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Court of Appeals of Texas,Houston (14th Dist.).

Ben MILLER, Appellant, v. The STATE of Texas, Appellee.

No. 14-98-00161-CR.

Decided: December 30, 1999

Panel consists of Justices YATES, FROST and DRAUGHN.* Rebecca Stewart Coulson, Houston, for appellants. Dan McCrory, Houston, for appellees.


Appellant, Ben Miller, was charged by indictment with possession of cocaine, enhanced by two prior felony convictions.   After the trial court denied appellant's pretrial motion to suppress evidence, appellant pled guilty to the charged offense pursuant to an agreed recommendation.   The trial court accepted appellant's plea and assessed punishment at twenty-five years, the agreed sentence in the plea bargain agreement.   Appellant filed timely written notice of appeal that day, claiming the trial court erred in denying his motion to suppress evidence.   We affirm.

Factual Background

Houston Police Officer Craig Wurdemann of the Narcotics Division received a telephone call from a confidential informant whom he had used on at least two dozen prior occasions.   Each time the informant had provided credible and reliable information.   According to Officer Wurdemann, on this occasion, the informant reported having observed an older black man named Ben Miller dealing crack cocaine from an older model “orangish brown” Ford pickup truck in the 3300 block of Castor.   The informant advised Officer Wurdemann that Miller was wearing a red baseball cap and a blue windbreaker and was presently at the stated location.

Upon receiving the informant's tip, Officer Wurdemann headed for the specified location.   En route to the scene, he radioed patrol officer George Ewart, asking him to meet him there.   Upon arrival at the designated spot, Officer Wurdemann sat in his car to observe but did not talk to Officer Ewart after the initial communication.   When Officer Ewart arrived several minutes later, he found appellant on the corner of Castor and Crosstimbers.   After asking appellant to accompany him back to the truck, Officer Ewart searched the bed of the truck and discovered several containers of crack and powder cocaine.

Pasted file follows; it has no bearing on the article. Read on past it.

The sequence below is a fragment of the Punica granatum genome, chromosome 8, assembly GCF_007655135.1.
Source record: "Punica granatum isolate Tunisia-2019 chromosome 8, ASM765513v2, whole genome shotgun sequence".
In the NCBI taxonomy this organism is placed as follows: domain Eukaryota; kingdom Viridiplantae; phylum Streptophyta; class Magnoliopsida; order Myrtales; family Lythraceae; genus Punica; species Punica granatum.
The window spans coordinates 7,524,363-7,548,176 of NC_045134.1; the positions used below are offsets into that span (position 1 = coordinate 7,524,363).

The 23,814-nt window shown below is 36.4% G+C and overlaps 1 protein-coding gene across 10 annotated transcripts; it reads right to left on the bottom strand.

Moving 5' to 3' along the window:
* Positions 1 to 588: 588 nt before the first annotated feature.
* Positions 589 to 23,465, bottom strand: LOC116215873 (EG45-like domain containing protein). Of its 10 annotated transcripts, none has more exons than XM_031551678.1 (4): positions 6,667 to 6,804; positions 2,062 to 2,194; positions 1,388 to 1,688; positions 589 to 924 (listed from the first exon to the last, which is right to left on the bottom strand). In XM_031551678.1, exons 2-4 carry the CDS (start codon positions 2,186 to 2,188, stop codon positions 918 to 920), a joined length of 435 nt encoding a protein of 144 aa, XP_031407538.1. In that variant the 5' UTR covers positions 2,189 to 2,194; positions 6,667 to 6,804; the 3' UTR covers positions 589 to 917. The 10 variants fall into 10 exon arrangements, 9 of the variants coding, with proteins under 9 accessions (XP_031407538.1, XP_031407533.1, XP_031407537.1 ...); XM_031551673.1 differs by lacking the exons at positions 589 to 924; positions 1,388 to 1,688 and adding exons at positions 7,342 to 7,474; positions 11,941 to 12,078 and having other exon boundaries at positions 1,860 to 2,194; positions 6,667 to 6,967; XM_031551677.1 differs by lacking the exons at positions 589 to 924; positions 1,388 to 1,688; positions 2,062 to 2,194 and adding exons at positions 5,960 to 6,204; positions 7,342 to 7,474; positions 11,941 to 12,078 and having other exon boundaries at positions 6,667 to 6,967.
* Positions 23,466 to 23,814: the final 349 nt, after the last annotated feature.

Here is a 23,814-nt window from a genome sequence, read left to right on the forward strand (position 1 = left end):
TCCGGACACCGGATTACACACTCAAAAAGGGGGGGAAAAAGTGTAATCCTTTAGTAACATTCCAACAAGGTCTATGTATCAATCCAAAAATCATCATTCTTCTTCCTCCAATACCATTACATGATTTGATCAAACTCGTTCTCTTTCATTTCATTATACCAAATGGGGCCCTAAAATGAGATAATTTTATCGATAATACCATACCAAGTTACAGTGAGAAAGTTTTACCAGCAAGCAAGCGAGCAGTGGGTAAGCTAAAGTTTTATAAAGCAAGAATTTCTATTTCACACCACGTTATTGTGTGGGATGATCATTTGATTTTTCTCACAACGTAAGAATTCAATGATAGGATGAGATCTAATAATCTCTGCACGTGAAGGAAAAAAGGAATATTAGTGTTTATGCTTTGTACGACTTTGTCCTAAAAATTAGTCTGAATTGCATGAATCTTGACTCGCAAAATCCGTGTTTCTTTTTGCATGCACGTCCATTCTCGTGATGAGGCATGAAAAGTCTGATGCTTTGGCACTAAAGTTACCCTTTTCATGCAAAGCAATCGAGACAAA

As a preliminary matter, the State contends this court lacks jurisdiction due to a defective notice of appeal.   Texas Rules of Appellate Procedure 25.2 provides:

[I]f the appeal is from a judgment rendered on the defendant's plea of guilty or nolo contendere under Code of Criminal Procedure article 1.15, and the punishment assessed did not exceed the punishment recommended by the prosecutor and agreed to by the defendant, the notice must:

(A) specify that the appeal is for a jurisdictional defect;

(B) specify that the substance of the appeal was raised by written motion and ruled on before trial;  or

(C) state that the trial court granted permission to appeal.

tex.R.App. P. 25.2(b)(3).   Appellant's notice of appeal does not (a) specify that the appeal is for a jurisdictional defect, or (b) specify that his issue was raised by written motion and ruled on before trial, or (c) state that the trial court granted permission to appeal.   However, substantial compliance with rule 25.2(b)(3) may confer jurisdiction upon a court of appeals to review nonjurisdictional challenges.   See Gomes v. State, 9 S.W.3d 170, 172 (Tex.App.-Houston [14th Dist.] 1999) (en banc).   We have recently held that substantial compliance with rule 25.2(b)(3)(B) is shown by (1) a handwritten notation stating “Motion to Suppress Only” on the general notice of appeal which was signed by the trial judge;  (2) an entry stating “Notice of Appeal filed on Motion to Suppress Only” on the trial court's docket sheets;  and (3) perhaps most importantly, a notation stating the notice of appeal was filed on “Mo Suppress Only” on the trial court's written judgement of conviction.   See id.   Finding the documents were not conclusive, we nevertheless held that they were sufficient to indicate that the trial court had granted permission to appeal on the motion to suppress, in compliance with rule 25.2(b)(3)(C).   See id.

In this case, appellant's general notice of appeal, which is signed by the trial judge, contains a handwritten notation stating “Motion to Suppress.”   Additionally, the trial court's docket sheet shows an entry stating “Appeal only on Motion to Suppress.”   Finally and most importantly, after finding appellant guilty, the trial judge stated on the record that he would allow appellant “to appeal [his] decision on the motion to suppress.”   We find the two documents and the judge's statements in the record show (1) the substance of appellant's appeal was raised by written motion and ruled on before trial in compliance with rule 25.2(b)(3)(B) and (2) the trial court granted permission to appeal in compliance with rule 25.2(b)(3)(C).   Therefore, appellant's notice of appeal confers jurisdiction upon this court to review the trial court's decision to deny the motion to suppress.   The State's motion to dismiss for lack of jurisdiction is overruled.

Motion to Suppress

 In his only point of error, appellant claims the trial court erred in denying his motion to suppress evidence because the informant provided insufficient information to generate probable cause.   When reviewing a trial court's ruling on a motion to suppress, we review determinations of probable cause de novo.   See Guzman v. State, 955 S.W.2d 85, 89 (Tex.Crim.App.1997).